Godlike Productions - Discussion Forum
Users Online Now: 2,220 (Who's On?)Visitors Today: 947,605
Pageviews Today: 1,838,042Threads Today: 731Posts Today: 13,667
07:10 PM

Back to Forum
Back to Forum
Back to Thread
Back to Thread
Subject Kicking the Muslim Brotherhood to the curb – the New Middle Eastern Order
User Name
Font color:  Font:

In accordance with industry accepted best practices we ask that users limit their copy / paste of copyrighted material to the relevant portions of the article you wish to discuss and no more than 50% of the source material, provide a link back to the original article and provide your original comments / criticism in your post with the article.
Original Message Kicking the Muslim Brotherhood to the curb – the New Middle Eastern Order

Author: Catherine Shakdam

If the ouster of the Muslim Brotherhood from Qatar has gone mostly unnoticed amid reports that a coalition of the willing has declared war on ISIL and its affiliates in Syria and Iraq, the disappearing of the organization needs to be understood as a crucial development, a game-changer for not only the region but ultimately the Islamic world.

The very pan-Arab nature of the Muslim Brotherhood entails that its disintegration will impact the socio-political and religious make-up of the Middle East and prompt an inevitable shift in power, alliances and allegiances in the region. Moreover, as the Brotherhood loses its last bastion in the Arab world, Qatar, the last pillar of this house of cards, remains but an open gap which will require filling.

Even though Brotherhood leaders have played down their fall from grace, arguing that their departure from Qatar is voluntary; the leadership’ sudden leave was very much perceived as an imposed exile, a final rejection of political Sunni Islam as a potent paradigm, whether or not moderate.

“We wanted to avoid embarrassing Qatar,” said Muslim Brotherhood leader Amr Darrag to the press quickly adding, “Some figureheads of the Freedom and Justice Party [the MB’s electoral arm in Egypt] and the Muslim Brotherhood who have been requested to relocate their headquarters outside of Qatar have agreed.”

This last coup de grace against this political Sunni institution is unlikely “voluntary” and most evidently came about following extraordinary political pressure on the State of Qatar by its GCC neighbours. If not for Saudi Arabia and the UAE relentless crusade against the group since the summer of 2013 the Brotherhood would probably have not become the hunted pariah it is today. Arguably the Middle East would look very different indeed from a political and institutional standpoint should now-deposed Egyptian President Mohammed Morsi had been allowed to fulfil his popular mandate.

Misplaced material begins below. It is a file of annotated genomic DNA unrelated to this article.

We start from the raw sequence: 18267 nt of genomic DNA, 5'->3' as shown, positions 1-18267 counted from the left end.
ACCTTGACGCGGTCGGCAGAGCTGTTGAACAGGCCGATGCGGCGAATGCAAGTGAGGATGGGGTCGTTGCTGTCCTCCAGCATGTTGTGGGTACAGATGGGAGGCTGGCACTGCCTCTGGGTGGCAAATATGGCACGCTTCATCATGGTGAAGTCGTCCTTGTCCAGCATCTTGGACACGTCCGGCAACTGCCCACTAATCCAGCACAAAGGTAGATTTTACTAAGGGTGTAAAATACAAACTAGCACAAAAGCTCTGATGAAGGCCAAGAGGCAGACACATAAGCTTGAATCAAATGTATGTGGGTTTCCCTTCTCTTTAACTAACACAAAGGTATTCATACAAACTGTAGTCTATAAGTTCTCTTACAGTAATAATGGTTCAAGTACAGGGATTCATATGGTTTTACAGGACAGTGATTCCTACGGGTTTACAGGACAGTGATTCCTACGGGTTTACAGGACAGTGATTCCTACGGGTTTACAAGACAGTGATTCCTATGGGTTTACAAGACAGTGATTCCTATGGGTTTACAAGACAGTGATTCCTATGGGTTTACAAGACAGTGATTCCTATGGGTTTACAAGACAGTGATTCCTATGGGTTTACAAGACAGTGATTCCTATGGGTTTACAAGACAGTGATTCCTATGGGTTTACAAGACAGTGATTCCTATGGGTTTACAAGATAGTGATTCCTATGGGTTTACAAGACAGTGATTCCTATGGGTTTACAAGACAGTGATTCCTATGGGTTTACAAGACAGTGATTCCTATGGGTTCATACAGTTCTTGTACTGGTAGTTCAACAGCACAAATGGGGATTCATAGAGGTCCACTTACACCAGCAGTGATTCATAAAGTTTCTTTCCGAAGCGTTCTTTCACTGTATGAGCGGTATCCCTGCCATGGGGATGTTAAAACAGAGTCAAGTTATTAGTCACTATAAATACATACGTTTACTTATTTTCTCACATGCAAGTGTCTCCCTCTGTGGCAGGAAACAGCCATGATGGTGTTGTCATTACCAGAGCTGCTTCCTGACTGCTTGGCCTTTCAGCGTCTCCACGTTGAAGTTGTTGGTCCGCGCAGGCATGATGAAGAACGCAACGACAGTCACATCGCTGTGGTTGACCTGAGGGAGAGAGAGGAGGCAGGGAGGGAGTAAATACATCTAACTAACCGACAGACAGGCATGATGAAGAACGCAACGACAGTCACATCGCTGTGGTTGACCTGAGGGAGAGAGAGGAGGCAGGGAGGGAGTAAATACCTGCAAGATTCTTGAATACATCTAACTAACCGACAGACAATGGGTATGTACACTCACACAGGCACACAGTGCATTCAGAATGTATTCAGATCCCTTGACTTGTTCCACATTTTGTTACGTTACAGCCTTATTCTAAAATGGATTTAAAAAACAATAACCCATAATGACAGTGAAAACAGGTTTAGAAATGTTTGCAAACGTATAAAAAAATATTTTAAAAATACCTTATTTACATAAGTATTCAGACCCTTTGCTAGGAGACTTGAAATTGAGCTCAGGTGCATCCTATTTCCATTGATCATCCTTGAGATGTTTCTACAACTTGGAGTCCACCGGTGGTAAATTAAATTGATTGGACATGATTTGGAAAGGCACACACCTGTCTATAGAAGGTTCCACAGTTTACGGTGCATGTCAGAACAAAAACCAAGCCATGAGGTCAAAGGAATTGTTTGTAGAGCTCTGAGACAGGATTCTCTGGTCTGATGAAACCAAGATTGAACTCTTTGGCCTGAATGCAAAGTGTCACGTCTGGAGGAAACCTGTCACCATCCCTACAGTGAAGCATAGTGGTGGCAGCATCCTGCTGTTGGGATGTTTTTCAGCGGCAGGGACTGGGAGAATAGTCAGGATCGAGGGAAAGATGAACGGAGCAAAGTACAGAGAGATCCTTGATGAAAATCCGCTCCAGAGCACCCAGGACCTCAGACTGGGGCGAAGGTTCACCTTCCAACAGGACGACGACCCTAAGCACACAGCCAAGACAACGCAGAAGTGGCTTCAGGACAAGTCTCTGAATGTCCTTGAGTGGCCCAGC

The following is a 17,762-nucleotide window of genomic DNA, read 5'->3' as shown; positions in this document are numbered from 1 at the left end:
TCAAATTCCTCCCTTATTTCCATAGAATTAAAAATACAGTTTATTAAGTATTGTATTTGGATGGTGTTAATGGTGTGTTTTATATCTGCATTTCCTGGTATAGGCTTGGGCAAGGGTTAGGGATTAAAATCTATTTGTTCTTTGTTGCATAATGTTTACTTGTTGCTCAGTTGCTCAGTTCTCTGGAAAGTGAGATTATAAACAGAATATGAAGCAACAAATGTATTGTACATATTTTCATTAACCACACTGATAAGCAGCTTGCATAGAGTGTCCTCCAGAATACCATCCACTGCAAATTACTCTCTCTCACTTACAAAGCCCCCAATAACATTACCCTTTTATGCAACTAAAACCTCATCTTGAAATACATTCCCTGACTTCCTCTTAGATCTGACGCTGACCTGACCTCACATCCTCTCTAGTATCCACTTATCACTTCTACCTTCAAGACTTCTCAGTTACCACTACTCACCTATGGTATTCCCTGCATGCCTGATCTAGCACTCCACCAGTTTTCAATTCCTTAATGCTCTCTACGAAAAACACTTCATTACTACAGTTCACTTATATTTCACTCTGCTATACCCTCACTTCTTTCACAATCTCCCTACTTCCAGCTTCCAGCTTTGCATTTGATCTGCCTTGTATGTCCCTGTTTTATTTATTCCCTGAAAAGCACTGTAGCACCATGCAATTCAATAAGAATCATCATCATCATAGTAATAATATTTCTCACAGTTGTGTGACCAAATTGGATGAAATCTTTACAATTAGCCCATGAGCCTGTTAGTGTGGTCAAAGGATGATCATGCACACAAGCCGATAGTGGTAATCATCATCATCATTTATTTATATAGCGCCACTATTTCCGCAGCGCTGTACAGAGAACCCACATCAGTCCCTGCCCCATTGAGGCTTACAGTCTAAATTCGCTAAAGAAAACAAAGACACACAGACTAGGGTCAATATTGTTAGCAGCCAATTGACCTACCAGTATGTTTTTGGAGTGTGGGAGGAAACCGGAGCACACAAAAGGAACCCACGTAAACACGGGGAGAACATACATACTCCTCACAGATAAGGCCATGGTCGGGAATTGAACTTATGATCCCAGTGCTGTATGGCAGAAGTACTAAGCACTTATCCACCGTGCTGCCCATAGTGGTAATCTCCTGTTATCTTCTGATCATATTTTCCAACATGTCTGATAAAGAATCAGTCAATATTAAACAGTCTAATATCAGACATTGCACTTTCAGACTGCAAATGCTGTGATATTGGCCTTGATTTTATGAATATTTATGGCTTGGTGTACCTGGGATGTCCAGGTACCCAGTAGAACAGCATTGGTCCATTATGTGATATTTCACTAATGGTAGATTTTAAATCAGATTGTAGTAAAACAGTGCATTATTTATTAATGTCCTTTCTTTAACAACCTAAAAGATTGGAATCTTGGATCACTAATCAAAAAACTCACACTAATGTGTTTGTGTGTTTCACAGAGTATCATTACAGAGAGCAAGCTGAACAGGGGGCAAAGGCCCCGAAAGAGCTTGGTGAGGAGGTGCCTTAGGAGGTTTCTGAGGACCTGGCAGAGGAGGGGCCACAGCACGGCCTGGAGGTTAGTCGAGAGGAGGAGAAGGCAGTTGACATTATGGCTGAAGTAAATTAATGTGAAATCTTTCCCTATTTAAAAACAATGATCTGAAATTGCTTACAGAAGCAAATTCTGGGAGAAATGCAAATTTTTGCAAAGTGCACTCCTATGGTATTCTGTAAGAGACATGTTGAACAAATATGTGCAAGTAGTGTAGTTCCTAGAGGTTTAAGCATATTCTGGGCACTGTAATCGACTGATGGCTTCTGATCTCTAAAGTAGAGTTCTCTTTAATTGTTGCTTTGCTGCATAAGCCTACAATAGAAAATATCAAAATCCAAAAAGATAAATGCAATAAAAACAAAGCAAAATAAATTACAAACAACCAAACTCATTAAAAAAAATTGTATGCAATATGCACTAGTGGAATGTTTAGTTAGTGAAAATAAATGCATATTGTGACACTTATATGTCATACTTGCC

So what now? Or rather, how will the political void left by the MB come to translate on the ground at a time when radicalism seems poised to engulf under its black banner the whole of the MENA region?

However once choses to look at developments in the Middle East, the war on Syria and Iraq, or as we might want to rebrand it the fight for the greater Levant (after all IS aka ISIL or whatever other acronyms terror radicals choose to call themselves those days, have already picked and pricked at Egypt, Jordan and Turkey, pushing further into Arab defences) one cannot deny that just as the Brotherhood crumbles into dust, terror militants of the likes the world has never encountered before have come to rise. Where the MB lay, an Islamic abomination, an aberration which knows only hate and blood has come in its stead.

If the world was taught to fear the Brotherhood then what of the monsters of IS and co? Speaking of teaching, many analysts, among whom Finian Cunningham have actually argued that western powers and their allies in the ME’ sudden distaste for the Muslim Brotherhood was brought about by a fear its leadership would come to eclipse monarchies and economic monopolies, thus upsetting an established oligarchy, rather than concerns its leaders harboured friendships with Al Qaeda.

American thinker Fukuyama formulated this visceral fear of Islam as a political model when he suggested that a war be waged within Islam to make it accept Western modernity, secularism and the Christian doctrine or principle: “Give what is Caesar’s to Caesar and what is God’s to God”.

As he noted, the West’s current conflict against all things political Islam is not simply in opposition of terrorism, but instead the fundamentalist Islamic faith which it feels stands against Western modernity and its secular political model. Fukuyama likened political Islam to communism, stressing that the “ideology” represents a greater threat to western thinking and way of life than red Russia ever did.

Read more here: [link to journal-neo.org]
Pictures (click to insert)
 | Next Page >>